We also created a new French heel for these boots, something more substantial and visually balanced with the rest of the design.  It went through quite a few revisions…

Development of our new French heels, from left to right

Finally, the last shift was from leather-covered button, prone to popping apart and marring easily, to more authentic steel-shanked plastic buttons, developed from original, antique boot buttons I found on eBay and sent to our factory.

Original boot buttons

The final product makes me giddy, and I hope it does the same for you!  Our new factory has done a splendid job – Tavistock not only looks the part, but functions authentically, and is comfortable as well.  It’s met all of my standards, so that means it is time for the pre-order!

Tavistock from the side – this is the wide-calf version

Tavistock Victorian Button Boots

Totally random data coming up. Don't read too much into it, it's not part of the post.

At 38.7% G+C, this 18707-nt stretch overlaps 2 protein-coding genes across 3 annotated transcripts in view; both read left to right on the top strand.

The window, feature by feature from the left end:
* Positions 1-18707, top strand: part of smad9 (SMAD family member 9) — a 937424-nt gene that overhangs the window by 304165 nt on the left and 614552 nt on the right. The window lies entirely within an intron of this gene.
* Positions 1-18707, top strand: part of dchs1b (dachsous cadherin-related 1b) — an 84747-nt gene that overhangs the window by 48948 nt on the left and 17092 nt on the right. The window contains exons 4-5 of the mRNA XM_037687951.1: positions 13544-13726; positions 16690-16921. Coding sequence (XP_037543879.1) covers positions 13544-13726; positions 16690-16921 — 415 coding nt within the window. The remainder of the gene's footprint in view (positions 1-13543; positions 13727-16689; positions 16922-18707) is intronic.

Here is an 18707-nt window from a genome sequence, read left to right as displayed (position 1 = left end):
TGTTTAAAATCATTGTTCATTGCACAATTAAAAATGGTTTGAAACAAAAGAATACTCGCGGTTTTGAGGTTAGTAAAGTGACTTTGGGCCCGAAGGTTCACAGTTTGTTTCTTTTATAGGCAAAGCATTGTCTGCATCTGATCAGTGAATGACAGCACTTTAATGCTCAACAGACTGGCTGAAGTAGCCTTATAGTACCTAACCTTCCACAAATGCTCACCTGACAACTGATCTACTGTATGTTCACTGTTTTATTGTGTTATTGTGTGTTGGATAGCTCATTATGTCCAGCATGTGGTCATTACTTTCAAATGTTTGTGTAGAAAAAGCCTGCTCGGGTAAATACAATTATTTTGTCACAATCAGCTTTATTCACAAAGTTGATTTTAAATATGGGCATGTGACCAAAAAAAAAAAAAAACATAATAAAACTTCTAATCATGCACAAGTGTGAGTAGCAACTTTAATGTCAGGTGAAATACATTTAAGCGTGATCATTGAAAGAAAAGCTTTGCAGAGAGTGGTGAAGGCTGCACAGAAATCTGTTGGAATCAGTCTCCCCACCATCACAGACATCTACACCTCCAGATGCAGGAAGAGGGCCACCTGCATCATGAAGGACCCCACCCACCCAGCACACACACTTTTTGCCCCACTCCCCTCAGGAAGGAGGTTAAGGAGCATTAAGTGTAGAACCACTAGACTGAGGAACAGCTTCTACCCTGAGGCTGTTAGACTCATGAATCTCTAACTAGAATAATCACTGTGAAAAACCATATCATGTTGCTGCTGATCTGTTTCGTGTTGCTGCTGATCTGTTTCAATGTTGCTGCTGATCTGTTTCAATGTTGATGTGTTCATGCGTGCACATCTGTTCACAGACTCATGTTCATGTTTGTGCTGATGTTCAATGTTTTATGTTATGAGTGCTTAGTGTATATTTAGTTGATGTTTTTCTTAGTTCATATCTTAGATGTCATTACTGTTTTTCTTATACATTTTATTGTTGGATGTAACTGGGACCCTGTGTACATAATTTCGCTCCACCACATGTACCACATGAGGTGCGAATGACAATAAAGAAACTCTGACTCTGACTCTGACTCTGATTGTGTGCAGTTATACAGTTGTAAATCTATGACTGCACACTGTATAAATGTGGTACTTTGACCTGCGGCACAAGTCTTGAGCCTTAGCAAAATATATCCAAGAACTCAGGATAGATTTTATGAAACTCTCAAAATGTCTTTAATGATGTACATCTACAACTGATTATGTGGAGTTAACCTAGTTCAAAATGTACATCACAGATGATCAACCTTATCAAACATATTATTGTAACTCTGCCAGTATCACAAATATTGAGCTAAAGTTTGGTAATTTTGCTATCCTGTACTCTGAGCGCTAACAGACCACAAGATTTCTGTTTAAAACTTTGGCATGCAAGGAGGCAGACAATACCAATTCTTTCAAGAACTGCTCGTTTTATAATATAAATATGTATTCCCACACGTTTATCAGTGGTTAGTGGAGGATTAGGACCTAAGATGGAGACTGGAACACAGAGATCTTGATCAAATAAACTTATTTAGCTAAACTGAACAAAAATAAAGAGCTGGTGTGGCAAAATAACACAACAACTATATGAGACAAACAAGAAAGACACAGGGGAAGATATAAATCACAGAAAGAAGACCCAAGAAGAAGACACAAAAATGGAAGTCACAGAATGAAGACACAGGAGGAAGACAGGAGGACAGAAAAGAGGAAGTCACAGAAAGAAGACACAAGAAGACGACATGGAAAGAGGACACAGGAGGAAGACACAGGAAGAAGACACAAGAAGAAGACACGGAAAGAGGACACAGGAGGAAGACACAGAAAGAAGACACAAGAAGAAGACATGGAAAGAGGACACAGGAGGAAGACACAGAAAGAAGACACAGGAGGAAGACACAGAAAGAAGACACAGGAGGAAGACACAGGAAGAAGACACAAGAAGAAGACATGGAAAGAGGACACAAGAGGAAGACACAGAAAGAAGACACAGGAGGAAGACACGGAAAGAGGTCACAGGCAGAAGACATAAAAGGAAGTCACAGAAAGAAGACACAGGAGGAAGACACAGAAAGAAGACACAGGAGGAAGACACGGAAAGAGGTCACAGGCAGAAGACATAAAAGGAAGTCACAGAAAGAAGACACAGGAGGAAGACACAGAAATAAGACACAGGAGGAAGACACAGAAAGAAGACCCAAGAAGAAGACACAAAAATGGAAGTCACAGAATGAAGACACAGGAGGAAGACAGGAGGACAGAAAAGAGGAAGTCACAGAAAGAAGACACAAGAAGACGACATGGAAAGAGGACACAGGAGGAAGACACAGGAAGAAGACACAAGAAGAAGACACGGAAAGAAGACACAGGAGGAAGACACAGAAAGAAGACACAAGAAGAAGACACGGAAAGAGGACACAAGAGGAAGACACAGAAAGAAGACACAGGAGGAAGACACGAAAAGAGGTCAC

Pre Order December 3rd – 21st, 2012
$150 ($180) Pre-Order Special
LIMITED quantities available this time!


    • Lauren Stowell

      December 1, 2012 at 12:13 AM

      Hi Cassidy – yes, the intention was to have the buttonhooks available with the boots on pre-order, but I have had a ridiculously hard time getting them made. I'm determined, though – I WILL have them by the time Tavistocks arrive!

    • Little One

      December 3, 2012 at 4:58 AM

      Quick question, if we order them after the pre-order is done, can we still have them shipped with the boots and not pay shipping again?

    • Little One

      December 3, 2012 at 4:01 PM

      And by that I meant if we order the buttonhooks after the pre-order of the boots is done, can we get them shipped with the boots?

    • Lauren Stowell

      December 1, 2012 at 1:24 AM